[0018] In still yet another embodiment of the invention, a method for presenting business data using a computer system is presented. Business data of at least one enterprise is associated with a business model, the business model having at least one indicator Ii (iεA, A={1, . . . , m, m a non-zero integer}) pertinent to performance of a business and at least one category Cj (jεB, B={1, . . . , n, n a non-zero integer}) identifying an aspect of the business to which the indicator Ii may be pertinent. For each category and indicator value combination V=VI∪ VC, where VI={. . . , Iα, . . . } where αεA and VC={. . . , Cβ, . . . } where βεB, there may exist a parameter PV, derivable from the business data, that is susceptible to change over time, and wherein there exists a parameter set S={. . . , PV,. . . } for all V for which a parameter PV exists. In a first computer process of the at least one enterprise, and pursuant to a query that defines a result subset {. . . , PV , . . } of the parameter set S, where W is an element of the set of all V's for which a parameter PV exists, the business data is used to derive parameter values PW.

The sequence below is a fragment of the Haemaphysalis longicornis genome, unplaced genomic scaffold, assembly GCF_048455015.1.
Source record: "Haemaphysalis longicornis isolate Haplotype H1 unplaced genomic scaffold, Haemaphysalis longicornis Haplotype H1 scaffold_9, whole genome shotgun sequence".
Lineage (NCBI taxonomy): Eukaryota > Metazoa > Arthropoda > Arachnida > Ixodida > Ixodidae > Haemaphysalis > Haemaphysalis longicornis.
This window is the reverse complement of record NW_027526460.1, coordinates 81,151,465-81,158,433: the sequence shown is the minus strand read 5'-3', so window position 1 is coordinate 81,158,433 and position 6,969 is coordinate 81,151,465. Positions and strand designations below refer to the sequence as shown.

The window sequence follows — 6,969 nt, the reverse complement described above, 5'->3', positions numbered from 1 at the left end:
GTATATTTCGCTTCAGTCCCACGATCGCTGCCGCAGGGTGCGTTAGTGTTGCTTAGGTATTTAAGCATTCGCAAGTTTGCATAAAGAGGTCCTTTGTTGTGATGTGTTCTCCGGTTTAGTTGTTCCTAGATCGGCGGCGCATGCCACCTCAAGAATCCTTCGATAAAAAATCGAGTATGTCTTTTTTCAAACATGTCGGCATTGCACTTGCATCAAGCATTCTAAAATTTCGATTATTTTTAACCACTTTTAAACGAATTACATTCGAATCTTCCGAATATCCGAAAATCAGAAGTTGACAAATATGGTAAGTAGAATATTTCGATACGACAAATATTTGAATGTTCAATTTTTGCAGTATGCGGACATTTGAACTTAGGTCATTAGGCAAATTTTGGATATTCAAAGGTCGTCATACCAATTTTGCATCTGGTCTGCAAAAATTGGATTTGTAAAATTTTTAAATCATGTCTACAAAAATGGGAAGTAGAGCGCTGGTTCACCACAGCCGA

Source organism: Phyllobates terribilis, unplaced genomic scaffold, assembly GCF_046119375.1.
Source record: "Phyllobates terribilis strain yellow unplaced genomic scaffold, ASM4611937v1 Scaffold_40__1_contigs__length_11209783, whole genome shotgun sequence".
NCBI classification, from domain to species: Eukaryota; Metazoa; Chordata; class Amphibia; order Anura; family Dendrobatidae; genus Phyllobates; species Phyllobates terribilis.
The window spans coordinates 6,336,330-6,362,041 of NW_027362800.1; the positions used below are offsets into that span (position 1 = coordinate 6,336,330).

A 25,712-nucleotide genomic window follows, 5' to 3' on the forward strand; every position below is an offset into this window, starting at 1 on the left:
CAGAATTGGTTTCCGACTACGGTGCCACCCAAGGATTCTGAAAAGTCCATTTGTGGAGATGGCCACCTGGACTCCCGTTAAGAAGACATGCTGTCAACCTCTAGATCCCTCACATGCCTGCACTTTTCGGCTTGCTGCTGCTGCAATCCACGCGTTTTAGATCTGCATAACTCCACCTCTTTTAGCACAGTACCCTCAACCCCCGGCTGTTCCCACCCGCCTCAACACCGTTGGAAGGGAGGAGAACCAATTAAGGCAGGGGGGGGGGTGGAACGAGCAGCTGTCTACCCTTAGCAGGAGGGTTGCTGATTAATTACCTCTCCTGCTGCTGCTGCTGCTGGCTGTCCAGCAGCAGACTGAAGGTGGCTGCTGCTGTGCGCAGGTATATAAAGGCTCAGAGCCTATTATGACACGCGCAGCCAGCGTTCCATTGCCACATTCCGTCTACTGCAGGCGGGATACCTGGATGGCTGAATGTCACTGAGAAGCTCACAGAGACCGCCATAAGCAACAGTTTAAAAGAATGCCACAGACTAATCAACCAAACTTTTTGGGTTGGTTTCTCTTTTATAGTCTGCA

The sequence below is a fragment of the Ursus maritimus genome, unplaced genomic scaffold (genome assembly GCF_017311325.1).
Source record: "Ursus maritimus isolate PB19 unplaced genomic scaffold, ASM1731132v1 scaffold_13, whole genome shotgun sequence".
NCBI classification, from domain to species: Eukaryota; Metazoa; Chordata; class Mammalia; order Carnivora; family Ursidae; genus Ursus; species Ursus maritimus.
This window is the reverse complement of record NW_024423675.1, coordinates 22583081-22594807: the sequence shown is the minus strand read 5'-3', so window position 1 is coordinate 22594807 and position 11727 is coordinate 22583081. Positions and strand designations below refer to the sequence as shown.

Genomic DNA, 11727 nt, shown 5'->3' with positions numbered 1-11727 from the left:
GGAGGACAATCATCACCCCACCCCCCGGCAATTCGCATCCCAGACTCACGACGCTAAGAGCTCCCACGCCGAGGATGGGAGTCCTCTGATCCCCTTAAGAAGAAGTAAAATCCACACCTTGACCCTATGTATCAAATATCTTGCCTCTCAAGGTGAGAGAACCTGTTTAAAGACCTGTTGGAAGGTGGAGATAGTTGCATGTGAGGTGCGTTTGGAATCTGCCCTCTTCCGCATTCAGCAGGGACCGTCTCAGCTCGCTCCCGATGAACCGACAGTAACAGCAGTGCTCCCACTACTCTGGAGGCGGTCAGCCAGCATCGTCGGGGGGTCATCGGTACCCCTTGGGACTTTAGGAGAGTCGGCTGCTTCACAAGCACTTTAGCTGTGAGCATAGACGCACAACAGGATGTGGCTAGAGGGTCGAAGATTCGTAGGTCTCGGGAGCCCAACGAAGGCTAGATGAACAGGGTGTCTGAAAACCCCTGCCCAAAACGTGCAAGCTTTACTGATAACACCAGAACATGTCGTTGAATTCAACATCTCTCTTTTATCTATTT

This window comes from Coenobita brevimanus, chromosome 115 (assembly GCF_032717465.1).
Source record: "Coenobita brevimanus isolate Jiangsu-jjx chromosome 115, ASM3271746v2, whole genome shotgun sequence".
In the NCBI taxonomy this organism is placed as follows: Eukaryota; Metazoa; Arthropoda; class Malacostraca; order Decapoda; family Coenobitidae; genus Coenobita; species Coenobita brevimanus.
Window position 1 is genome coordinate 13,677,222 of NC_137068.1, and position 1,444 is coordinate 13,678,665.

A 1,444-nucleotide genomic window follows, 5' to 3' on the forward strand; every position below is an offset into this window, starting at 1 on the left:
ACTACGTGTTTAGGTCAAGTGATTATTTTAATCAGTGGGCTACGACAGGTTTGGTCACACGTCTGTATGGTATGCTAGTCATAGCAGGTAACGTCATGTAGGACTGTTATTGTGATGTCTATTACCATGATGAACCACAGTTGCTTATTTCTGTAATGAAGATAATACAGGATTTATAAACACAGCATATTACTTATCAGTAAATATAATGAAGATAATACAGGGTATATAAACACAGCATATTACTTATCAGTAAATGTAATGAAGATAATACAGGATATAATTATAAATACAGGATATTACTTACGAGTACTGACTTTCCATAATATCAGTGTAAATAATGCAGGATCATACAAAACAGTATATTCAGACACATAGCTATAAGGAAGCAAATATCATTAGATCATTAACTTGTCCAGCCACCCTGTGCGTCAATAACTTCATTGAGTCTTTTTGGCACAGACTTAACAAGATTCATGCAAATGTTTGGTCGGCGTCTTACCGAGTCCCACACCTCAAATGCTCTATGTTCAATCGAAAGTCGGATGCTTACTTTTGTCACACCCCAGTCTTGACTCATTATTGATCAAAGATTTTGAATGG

[0019] In another embodiment of the invention, a computer system for presenting business data is presented. The system has a business context engine for associating the business data of at least one enterprise with a business model, the business model having at least one indicator Ii (iεA, A={1, . . . , m, m a non-zero integer}) pertinent to performance of a business and at least one category Cj (jεB, B={1, . . . , n, n a non-zero integer}) identifying an aspect of the business to which the indicator Ii may be pertinent. For each pair {Ii, Cj} there may exist a parameter Pij derivable from the business data, that is susceptible to change over time, and wherein there exists a parameter set S={. . . , Pij, . . . } for all values of i and j for which a parameter Pij exists.

[0020] The business context engine, in a computer process distinct from any financial accounting processes of the at least one enterprise, and pursuant to a query that defines a result subset {. . . , Prs, . . . }, rεA, sεB, of the parameter set S, uses the business data to derive parameter values Prs for all values of r and s.